Social Influence: models, processes and research

Asch (1950): Line Test of Conformity

AIM: investigated the extent to which social pressure from a majority group could affect a persons likelihood to conform

PROCEDURE: Lab experiment. Asked ppts to match line to 'standard line'. Naive ppts tested individually with a group of 6-8 confederates - who were costucted to give the same wrong  answer.

FINDINGS: The ppt gave a wrong answer 36.8% of the time. 25% of ppts did not conform at all, meaning 75% conformed at least once. Therefore showing that participants conformed because they want to fit in with the group (normative influence) and because they believe the group are smarter/more informed than them (informational influence).

VARIATION 1-Group size. Found that with 3 confederates, conformity rose to 31.8%

VARIATION 2-Unanimity. Gave ppt a partner that sometimes gave correct answer, making conformity level drop

VARIATION 3-Task difficulty. Asked "late" ppts to verbalise answer, conformity increased - ISI

CONCLUSION: People conform to the majority

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Zimbardo (1973): Prison experiment into Conformity

AIM: see if people coform to social roles

PROCEDURE: Mock prison in psych department of Stanford Uni. Chose 'emotionally stable' and randomly assigned them to guard or prisoner. Prisoners 'arrested' in home by local police. Guards blindfolded and taken to 'prison', given a uniform, a wooden club, handcuffs, keys, mirror shades and a badge. Prisoners had to follow 16 rules enforced by guards. 3 guards worked at a time. Prisoners were called by their numbers.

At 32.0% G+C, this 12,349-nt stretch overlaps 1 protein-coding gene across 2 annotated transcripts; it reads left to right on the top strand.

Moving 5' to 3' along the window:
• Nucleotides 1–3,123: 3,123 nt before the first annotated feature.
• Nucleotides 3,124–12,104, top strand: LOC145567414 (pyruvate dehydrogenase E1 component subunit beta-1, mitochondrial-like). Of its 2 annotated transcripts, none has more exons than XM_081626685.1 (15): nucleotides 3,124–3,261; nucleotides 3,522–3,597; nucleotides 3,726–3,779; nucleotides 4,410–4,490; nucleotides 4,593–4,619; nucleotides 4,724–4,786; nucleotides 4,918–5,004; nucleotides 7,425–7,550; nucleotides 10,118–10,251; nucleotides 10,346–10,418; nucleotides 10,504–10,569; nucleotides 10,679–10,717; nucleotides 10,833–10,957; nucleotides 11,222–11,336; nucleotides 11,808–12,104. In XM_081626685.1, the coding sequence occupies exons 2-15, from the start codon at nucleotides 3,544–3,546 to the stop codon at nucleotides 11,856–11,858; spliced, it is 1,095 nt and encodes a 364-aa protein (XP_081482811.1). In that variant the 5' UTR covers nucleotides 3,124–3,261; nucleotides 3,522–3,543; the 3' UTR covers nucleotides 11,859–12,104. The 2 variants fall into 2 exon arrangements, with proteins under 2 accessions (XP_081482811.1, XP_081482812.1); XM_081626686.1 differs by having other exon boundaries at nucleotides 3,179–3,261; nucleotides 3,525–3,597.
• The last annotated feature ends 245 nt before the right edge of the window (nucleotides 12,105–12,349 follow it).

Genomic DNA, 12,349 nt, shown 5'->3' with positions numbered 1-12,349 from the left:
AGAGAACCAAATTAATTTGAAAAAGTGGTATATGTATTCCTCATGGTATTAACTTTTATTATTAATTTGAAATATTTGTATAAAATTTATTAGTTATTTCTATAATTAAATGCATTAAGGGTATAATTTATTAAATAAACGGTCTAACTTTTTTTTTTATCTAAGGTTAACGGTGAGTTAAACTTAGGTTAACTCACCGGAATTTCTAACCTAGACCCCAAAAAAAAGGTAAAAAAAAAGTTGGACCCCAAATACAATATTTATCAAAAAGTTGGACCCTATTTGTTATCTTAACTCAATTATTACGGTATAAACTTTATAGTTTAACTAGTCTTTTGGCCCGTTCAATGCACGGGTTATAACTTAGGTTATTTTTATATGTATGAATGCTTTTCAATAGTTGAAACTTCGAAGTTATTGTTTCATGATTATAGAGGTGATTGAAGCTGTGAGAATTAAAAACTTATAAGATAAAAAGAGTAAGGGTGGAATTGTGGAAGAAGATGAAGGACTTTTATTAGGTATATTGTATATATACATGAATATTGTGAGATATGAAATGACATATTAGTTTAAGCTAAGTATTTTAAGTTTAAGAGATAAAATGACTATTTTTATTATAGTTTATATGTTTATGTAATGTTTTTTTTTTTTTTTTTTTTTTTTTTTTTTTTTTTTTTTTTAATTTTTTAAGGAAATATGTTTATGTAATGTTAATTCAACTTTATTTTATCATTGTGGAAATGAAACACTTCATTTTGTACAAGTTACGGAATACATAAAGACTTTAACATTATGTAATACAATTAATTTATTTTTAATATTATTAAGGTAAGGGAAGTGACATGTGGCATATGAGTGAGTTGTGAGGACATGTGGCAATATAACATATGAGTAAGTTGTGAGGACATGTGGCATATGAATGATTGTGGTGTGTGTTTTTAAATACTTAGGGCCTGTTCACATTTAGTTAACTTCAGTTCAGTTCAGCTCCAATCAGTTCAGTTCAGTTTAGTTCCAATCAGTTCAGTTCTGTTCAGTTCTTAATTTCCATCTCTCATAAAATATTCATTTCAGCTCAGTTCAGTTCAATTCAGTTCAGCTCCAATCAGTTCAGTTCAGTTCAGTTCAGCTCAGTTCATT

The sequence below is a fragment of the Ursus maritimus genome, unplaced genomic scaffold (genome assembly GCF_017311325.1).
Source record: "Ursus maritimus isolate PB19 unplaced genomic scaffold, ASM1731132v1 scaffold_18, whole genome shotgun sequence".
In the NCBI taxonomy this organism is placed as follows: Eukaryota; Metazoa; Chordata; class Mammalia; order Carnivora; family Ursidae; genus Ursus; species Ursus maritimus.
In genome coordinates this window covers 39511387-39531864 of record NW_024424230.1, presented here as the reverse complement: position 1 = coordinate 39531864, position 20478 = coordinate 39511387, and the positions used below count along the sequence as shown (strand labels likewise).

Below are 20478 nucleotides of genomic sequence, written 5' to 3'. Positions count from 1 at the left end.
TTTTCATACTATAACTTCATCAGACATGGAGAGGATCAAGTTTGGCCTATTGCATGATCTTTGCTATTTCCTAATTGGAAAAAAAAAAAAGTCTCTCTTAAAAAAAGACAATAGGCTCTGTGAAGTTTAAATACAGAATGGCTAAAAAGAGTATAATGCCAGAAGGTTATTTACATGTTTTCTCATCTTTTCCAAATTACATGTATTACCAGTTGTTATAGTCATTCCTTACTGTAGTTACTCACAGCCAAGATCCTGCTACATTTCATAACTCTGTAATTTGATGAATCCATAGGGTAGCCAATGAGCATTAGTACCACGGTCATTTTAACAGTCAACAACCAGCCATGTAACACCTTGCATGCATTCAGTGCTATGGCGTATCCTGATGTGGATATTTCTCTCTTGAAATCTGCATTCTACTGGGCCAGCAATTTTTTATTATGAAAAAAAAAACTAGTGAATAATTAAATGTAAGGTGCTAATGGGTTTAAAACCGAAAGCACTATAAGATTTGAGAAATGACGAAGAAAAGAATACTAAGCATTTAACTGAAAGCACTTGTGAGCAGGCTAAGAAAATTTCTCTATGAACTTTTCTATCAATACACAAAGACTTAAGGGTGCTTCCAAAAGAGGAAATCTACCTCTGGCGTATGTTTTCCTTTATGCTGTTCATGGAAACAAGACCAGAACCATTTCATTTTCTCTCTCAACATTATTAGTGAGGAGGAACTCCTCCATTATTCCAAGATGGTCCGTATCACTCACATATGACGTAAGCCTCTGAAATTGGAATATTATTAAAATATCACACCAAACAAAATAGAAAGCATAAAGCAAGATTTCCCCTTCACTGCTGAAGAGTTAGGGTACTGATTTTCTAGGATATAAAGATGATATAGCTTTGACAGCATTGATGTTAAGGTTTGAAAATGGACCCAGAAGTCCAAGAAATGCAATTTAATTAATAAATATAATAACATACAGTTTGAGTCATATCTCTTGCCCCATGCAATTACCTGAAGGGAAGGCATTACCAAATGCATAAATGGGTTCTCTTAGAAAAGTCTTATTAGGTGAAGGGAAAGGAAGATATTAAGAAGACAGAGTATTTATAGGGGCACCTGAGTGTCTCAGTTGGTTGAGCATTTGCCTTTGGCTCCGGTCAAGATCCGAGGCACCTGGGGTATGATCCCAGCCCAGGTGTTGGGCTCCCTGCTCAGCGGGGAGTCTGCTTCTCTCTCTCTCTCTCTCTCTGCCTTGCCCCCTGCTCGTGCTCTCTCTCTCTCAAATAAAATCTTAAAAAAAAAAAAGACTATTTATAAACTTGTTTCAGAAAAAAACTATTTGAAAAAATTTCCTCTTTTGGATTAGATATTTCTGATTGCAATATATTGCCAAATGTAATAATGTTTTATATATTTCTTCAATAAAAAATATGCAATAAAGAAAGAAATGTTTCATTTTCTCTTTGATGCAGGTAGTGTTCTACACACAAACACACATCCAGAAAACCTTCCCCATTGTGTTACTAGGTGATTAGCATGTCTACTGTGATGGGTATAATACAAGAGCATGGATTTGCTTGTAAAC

FINDINGS: Had to finish after 6 days rather than 14 because guards became a threat to prisoners mental and physical health. Within 2 days prisoners had rebelled against guards. Prisoner become depressed and anxious. Guards became brutal and aggressive, punishing prisoners at every misdemeanour. All ppts conformed to their role in the prison, most acting as though they were in a real prison not a research experiment. Zimbardo was able to discover that the power of a situation can influence peoples behaviour. Showing that people will readily conform to the social roles they are expected to play. Especially if the roles are as strongly stereotyped- such as those of the prison guards.

CONCLUSION: People will readily conform to the social roles

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Milgram (1963): Original shock-test of Obedience

AIM: To see why so many German-Nazi WW2 soldiers obeyed their orders

PROCEDURE: Study took place at Yale Uni. Recruited 40 male ppts through newspaper by offering money. Allocated roles of teacher and learner. T sees L strapped into electric chair and shocked. T experienced small shocks to make it believable. T read out Qs, if L answered incorrectly then they would be shocked at an incraeasing voltage each time. FAKE EXPERIMENT - allocation of T and L was not random, Ls were confederates of the study and were not actually shocked - was all pretend. Variations; proximity, uniform, location